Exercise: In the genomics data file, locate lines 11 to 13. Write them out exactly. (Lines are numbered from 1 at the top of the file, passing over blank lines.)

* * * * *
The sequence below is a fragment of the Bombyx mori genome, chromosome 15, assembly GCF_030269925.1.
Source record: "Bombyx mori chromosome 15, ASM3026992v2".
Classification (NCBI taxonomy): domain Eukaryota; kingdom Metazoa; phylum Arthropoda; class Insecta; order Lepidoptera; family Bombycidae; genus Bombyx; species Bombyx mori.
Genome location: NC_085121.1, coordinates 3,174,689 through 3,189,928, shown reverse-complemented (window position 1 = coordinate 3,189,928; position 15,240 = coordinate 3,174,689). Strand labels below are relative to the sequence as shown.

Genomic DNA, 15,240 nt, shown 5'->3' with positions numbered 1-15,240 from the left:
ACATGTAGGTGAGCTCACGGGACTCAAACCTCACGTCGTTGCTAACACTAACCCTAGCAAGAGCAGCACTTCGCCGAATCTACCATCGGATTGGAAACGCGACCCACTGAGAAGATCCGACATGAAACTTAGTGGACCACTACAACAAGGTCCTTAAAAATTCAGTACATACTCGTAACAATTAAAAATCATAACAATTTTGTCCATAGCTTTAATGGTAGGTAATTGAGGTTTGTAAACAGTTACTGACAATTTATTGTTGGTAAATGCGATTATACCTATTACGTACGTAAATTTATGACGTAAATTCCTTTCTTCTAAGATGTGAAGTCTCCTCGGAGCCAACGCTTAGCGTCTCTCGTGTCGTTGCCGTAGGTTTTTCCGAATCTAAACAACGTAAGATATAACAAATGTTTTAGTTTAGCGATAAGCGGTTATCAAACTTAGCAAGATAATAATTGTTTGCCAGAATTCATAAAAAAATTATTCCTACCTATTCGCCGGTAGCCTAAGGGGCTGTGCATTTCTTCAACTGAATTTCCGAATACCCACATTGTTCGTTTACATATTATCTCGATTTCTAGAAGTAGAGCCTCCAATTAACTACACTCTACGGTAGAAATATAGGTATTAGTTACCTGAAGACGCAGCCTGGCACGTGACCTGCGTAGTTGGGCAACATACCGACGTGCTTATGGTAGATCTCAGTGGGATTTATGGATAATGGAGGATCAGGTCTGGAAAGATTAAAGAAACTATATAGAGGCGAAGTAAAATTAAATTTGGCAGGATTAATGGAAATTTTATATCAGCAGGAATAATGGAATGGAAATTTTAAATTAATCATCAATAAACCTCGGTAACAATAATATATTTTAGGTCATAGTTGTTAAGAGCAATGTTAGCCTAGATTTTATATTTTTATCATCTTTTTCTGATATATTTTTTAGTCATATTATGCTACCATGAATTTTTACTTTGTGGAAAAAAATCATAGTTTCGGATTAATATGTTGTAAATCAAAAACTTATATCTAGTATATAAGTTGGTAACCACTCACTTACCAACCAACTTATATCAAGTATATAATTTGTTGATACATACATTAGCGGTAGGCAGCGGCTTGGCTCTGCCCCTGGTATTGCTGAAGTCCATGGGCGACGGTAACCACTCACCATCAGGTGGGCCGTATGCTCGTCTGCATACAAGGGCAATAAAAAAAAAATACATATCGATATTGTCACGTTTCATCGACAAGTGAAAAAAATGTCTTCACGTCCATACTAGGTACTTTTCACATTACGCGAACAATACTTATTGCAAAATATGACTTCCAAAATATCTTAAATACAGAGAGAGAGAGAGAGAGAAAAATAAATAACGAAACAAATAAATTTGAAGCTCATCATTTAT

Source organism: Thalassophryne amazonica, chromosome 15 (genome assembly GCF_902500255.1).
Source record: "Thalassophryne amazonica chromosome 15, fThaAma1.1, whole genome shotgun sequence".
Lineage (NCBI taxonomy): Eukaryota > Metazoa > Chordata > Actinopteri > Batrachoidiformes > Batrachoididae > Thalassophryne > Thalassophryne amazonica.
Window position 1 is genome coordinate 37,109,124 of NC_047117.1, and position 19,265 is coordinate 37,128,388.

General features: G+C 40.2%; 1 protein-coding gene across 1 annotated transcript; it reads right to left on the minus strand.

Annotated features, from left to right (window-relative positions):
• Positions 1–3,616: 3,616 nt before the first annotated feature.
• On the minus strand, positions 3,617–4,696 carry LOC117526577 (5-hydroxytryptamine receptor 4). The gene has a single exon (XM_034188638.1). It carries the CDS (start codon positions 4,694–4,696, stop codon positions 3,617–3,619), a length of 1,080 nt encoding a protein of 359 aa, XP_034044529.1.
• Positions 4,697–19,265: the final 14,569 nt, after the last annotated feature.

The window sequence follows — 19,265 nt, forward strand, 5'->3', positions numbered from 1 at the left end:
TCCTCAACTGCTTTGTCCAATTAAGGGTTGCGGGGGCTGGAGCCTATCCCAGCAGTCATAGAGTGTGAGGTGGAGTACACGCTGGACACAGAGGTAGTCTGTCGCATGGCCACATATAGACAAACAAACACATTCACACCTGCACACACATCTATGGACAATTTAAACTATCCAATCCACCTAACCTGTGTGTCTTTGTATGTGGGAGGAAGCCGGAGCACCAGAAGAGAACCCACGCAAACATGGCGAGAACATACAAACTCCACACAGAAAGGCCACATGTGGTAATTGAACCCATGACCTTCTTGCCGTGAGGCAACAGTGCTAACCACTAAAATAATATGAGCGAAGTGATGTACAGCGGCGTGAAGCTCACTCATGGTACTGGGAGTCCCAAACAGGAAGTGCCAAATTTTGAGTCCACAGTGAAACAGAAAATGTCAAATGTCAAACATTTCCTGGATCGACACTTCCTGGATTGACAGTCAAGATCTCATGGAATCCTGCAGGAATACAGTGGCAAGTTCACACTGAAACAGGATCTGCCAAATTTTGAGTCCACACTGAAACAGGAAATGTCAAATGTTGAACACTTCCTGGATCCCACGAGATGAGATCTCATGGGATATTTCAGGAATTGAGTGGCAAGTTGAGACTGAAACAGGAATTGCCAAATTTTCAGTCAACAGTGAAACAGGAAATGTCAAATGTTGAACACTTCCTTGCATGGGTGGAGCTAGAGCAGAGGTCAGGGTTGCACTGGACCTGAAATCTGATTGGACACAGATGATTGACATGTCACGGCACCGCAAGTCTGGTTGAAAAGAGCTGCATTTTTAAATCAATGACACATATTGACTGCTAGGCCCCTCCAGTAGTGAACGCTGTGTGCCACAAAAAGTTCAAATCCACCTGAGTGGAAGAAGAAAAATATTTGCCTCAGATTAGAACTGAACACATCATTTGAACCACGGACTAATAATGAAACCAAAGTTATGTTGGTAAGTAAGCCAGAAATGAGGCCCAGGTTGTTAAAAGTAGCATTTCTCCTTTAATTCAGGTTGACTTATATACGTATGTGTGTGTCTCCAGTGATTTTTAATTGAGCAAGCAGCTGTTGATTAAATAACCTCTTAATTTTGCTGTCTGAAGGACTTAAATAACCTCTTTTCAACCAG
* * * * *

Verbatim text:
General features: G+C 40.2%; 1 protein-coding gene across 1 annotated transcript; it reads right to left on the minus strand.

Annotated features, from left to right (window-relative positions):
• Positions 1–3,616: 3,616 nt before the first annotated feature.